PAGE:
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A Fond Farewell
on 29 August 2012
Being of an age where I have enjoyed years of Eric Sykes' early comedy on the television, I was very saddened at his recent passing. Some of his early TV work is still broadcast from time to time, and I wanted a more lasting memoriam to remember him. This small compendium of five of his short films, some Cannes winners, fits the bill admirably.
I saw "The Plank" upon its first release, but had to admit I couldn't remember it that well. Four of the five shorts on this disc are what have been called "silent" films, inasmuch as there is no dialogue to speak of, but they are not completely devoid of dialogue and which pops up in places. I think this adds to make them more accessible than if they had been genuinely silent films accompanied by a music track and sound effects.
These shorts use a cast of well-known TV comedy personalities of the era, the majority of whom pop up in all of the stories. It is a case of guessing who they are and putting a specific series to them. Some of them had starring roles in their own rights in famous TV series - Arthur Lowe and Richard Briers, to give just two examples. Perhaps the most surprising is an appearance by a young James Hunt as a truck driver, and Joanna Lumley! The familiarity of them all lends to a nice warm glow of nostalgia.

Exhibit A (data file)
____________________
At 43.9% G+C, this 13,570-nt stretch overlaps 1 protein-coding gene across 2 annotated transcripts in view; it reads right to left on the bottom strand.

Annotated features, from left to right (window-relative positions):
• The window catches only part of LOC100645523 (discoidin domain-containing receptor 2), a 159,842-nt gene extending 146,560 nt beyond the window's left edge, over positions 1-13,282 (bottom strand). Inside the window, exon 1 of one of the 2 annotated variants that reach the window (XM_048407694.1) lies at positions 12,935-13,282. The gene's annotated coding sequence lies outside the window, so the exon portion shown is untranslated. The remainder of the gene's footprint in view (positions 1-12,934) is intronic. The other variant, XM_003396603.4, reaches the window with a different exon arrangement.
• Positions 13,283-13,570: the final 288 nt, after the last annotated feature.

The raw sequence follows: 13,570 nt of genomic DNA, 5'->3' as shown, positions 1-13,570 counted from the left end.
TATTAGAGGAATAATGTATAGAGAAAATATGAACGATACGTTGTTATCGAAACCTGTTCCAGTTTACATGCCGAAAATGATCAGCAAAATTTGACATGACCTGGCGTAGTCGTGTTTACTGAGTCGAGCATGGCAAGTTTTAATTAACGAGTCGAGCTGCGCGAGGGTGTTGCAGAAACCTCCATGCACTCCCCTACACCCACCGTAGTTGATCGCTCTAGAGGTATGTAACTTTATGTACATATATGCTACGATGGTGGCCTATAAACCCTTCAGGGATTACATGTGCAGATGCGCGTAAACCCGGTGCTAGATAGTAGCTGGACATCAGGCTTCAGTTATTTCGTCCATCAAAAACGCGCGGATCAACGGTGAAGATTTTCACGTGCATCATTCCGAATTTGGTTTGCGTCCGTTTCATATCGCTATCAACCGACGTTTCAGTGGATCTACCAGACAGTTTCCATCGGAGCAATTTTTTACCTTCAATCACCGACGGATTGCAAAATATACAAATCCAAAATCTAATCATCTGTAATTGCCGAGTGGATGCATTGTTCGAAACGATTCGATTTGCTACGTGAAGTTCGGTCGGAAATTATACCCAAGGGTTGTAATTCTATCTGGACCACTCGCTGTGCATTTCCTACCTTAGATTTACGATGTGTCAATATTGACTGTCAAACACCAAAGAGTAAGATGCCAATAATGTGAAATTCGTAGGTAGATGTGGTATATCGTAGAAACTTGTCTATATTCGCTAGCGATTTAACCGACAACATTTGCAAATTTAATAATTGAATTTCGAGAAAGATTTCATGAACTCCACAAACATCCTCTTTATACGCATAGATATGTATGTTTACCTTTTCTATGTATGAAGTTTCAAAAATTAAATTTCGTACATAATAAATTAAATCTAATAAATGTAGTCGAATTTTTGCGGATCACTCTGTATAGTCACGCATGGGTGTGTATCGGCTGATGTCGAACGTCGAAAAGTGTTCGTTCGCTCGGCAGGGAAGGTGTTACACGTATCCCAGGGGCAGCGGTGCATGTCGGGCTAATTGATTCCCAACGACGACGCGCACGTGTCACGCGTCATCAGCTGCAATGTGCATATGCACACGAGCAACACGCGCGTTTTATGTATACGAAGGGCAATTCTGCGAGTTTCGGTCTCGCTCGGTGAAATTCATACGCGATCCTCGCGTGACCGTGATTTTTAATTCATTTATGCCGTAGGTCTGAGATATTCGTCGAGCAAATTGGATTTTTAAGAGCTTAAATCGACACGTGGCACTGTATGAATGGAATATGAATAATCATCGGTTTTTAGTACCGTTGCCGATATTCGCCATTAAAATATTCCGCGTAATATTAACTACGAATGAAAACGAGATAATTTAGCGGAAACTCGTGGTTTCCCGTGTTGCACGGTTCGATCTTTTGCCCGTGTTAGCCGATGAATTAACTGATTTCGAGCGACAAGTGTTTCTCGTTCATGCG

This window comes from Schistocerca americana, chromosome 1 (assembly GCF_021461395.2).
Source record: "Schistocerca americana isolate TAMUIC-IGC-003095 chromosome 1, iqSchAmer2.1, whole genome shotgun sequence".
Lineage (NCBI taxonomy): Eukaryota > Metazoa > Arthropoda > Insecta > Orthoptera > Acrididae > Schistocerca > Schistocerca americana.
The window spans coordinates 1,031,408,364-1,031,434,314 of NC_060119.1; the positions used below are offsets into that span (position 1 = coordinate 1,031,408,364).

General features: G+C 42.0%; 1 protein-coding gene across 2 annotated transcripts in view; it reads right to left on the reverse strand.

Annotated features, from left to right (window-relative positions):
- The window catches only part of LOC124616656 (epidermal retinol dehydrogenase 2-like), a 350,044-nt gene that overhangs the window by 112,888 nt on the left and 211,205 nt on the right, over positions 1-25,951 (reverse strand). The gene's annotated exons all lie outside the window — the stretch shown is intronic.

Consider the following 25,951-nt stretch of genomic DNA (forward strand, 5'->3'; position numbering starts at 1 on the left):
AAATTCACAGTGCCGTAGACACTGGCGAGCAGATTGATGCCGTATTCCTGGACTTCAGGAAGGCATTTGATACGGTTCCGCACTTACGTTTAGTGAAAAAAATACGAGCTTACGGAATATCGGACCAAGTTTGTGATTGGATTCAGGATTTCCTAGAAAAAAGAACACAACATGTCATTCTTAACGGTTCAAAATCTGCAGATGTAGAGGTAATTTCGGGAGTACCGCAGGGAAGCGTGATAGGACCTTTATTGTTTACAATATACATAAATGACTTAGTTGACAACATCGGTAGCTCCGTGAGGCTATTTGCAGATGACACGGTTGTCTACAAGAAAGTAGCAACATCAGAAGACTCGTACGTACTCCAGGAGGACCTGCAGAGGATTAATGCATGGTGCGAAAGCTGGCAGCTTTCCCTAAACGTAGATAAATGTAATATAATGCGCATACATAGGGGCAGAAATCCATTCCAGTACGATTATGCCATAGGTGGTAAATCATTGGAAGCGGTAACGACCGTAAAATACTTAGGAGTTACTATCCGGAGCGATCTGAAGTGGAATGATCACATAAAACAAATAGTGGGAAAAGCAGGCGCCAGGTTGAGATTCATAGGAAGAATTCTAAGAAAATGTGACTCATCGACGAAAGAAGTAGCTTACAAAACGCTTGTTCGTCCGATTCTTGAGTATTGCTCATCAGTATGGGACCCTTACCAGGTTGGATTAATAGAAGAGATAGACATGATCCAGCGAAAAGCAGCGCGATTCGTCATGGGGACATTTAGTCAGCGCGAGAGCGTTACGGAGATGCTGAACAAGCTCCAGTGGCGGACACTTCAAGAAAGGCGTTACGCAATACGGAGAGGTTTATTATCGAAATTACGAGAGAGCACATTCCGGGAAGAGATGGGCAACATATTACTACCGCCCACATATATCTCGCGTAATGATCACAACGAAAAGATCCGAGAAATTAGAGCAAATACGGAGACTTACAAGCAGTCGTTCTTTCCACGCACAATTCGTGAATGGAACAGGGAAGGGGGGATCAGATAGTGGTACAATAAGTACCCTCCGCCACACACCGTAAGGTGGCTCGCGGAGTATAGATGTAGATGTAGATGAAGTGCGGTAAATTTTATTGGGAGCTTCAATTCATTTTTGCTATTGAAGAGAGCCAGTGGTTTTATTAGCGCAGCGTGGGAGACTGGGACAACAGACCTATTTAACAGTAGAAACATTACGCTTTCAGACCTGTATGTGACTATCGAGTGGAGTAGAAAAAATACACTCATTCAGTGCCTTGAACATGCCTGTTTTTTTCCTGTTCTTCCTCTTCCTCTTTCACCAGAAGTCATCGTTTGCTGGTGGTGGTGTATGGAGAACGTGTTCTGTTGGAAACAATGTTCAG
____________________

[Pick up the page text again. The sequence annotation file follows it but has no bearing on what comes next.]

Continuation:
The longest story, "If you go down into the woods today", is the first on the disc and is the one which incorporates normal dialogue. This involves Eric leading a troupe of Wolf Cubs on a camping expedition. The storyline is somewhat convoluted but is very entertaining.
The next one up "Rhubard, Rhubard" is, for me, the least successful of the five here, with some of the visual comedy being of a lower standard, but is nevertheless entertaining.
Then comes "The Plank" but this is not the original release, which lasts for over 50 minutes, but a shorter re-make for Thames Television. Surprisingly, I found this shorter re-make actually works better than the original. (I have the original, too.) I believe this is down to the storyline being more compact, and I suspect Eric Sykes saw an opportunity to cut down on the length of some of the overly long scenes of the original which, in hindsight, are worked too long. Certainly, watching the original after viewing this shortened version, it did seem to dwell a little too long with some scenes, almost to the point of wearing out their welcome. All the running gags are here in the revision, and I honestly believe they are better in their presentation. The ending has been changed but it works equally as well.
The fourth short, "Mr. H is late" deals with a subject in a way that some may find disrespectful, a funeral. However, this is a riotous account of the journey of the coffin to the church, arriving late of course, hence the title. And it is in no way disrespectful.
Many who have moved house will empathise with a lot of the final short, "It's your move". It is an exaggeration of what most must fear when moving house at the hands of the removal men. I doubt that all of the misfortunes that beset Richard Briers and Sylvia Syms when moving into their house will have happened to one couple, but I would guess most will have experienced at least one!
All in all, this is a delightful anthology of the art of Eric Sykes as a film writer and director, and I am sure it will delight those who enjoyed his somewhat homespun and low-key television humour. The quality of the print transfers is good.